Most of the attention on taxes this legislative session has focused on the Governor’s proposal to rapidly phase out the state’s personal income tax and the competing House Republican plan. However, there is another tax plan that is moving this session that is getting far less notice.
Both the Senate and House of Delegates are considering amending the state Constitution that could have a significant impact on property taxes.
House Joint Resolution 3 would give the Legislature the authority to make adjustments in taxation for tangible personal property, including machinery, equipment and inventory of manufacturers, and inventory held by small businesses.
Senate Joint Resolution 7 would do much the same thing, however, it specifically mentions giving lawmakers the power to also to reduce the motor vehicle property tax.
A resolution needs support from two-thirds of the members of each chamber, then it would be put on the ballot for voter approval or rejection.
The state Office of Tax and Revenue estimates the property tax on machinery, equipment and inventory raises about $300 million annually. The vehicle tax adds another $100 million. Most of the revenue (65 percent) goes to education, 28 percent to counties and 7 percent to cities.
During a virtual public hearing Monday on HJR 3, business interests spoke in favor of the move.
West Virginia Manufacturer’s Association President Rebecca McPhail said the tax puts capital-intensive businesses in the state at a competitive disadvantage. “The state’s personal property tax on inventory, machinery and equipment penalizes capital investment and acts as a disincentive to capital investment in West Virginia,” she testified.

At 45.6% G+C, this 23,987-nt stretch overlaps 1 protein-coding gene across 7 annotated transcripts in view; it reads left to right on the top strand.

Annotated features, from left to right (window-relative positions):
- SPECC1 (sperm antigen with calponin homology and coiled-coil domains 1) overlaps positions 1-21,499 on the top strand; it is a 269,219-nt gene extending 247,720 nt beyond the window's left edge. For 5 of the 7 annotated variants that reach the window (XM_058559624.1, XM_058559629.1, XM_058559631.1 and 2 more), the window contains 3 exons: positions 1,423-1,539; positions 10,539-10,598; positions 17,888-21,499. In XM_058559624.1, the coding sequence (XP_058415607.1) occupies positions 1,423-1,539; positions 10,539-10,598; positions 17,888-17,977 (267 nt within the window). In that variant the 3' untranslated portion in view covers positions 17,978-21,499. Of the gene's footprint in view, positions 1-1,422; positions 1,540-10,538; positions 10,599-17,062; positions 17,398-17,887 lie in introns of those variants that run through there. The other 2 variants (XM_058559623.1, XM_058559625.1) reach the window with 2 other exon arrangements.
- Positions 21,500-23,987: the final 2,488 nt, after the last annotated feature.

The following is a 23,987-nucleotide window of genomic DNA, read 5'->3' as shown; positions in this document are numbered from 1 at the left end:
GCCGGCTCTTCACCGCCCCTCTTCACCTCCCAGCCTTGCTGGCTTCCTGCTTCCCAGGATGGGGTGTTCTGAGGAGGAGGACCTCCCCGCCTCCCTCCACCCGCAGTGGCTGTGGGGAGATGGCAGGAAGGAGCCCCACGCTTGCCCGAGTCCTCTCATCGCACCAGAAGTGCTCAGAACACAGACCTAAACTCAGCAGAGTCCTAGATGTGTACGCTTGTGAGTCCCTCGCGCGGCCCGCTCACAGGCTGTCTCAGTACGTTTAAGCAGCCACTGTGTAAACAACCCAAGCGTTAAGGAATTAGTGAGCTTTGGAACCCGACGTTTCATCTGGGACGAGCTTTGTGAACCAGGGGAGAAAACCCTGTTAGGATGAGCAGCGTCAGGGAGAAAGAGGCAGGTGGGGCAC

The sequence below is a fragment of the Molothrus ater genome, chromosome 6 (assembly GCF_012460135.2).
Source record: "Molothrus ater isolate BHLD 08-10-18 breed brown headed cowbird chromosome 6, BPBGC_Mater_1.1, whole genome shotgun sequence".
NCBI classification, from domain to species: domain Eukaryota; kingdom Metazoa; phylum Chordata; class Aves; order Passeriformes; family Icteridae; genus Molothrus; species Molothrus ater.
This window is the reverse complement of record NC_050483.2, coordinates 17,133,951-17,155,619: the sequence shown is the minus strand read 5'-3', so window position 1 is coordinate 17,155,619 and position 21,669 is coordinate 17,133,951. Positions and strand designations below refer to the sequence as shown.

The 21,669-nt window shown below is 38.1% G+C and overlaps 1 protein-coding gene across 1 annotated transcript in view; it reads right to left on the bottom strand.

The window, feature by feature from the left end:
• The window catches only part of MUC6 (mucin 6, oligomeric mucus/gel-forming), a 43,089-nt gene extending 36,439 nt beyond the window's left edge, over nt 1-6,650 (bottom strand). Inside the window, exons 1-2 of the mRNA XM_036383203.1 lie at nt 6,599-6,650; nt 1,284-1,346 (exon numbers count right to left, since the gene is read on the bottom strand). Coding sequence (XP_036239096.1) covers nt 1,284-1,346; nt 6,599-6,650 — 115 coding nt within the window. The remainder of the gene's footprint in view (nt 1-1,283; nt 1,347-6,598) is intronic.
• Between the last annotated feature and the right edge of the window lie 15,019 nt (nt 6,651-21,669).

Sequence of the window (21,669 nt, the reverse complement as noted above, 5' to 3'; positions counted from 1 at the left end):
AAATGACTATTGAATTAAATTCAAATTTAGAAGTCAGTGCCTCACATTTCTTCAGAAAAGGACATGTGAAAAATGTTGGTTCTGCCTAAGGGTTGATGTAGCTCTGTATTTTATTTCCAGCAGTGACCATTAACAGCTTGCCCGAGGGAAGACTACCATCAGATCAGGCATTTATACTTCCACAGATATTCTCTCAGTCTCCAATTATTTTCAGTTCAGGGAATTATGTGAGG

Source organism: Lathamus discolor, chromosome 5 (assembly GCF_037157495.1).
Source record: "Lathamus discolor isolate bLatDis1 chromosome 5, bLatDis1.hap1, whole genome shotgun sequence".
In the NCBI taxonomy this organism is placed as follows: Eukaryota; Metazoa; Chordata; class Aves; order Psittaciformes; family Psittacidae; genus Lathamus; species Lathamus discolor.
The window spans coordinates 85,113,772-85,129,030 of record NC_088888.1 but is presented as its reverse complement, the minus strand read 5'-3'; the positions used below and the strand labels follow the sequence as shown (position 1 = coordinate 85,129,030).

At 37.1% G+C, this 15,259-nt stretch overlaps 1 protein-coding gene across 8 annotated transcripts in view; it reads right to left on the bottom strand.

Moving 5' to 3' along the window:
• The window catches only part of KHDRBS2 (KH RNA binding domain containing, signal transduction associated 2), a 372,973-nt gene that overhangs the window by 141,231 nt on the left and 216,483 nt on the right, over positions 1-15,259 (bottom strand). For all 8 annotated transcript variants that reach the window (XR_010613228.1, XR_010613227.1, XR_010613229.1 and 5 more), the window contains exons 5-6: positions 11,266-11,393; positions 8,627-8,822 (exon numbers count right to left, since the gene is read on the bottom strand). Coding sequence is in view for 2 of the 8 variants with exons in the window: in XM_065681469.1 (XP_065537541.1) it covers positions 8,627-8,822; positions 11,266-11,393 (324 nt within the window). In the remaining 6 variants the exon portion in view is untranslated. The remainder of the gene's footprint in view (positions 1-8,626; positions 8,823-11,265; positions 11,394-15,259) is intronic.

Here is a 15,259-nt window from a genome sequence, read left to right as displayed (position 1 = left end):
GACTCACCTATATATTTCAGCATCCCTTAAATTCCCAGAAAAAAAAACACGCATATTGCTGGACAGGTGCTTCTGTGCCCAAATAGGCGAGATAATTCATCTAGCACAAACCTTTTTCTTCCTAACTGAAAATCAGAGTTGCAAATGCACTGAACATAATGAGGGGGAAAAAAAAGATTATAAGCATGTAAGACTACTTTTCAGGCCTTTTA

However, several county commissioners testified that if lawmakers decided to reduce or eliminate the tax, counties would lose a significant source of revenue.
Both sides have a point.
The tax is bad for business. Every time West Virginia recruits a new business to the state it must create a work-around of the tax as part of the deal. Meanwhile, counties are limited in how they can raise revenue, so a cut without a way to backfill would leave them hamstrung.
The issue dates to the Great Depression. West Virginia passed the Tax Limitation Amendment in 1932 which put very specific directives and limitations in the state Constitution as to how property would be taxed. The goal then was to reduce property taxes for West Virginians during hard times.
But that also took significant taxing authority out of the hands of the Legislature. Each of the amendments now under consideration would, if approved by the voters, restore that authority to the Legislature, giving it the ability to adjust taxes as necessary depending on economic conditions and the needs.
In a more perfect world, the Legislature would tackle comprehensive tax reform, one that embodied the values of fairness and impartiality, while remaining revenue-neutral. In lieu of that, at least we can give the state Constitution a badly needed update on property taxes and return that power to the Legislature where it belongs.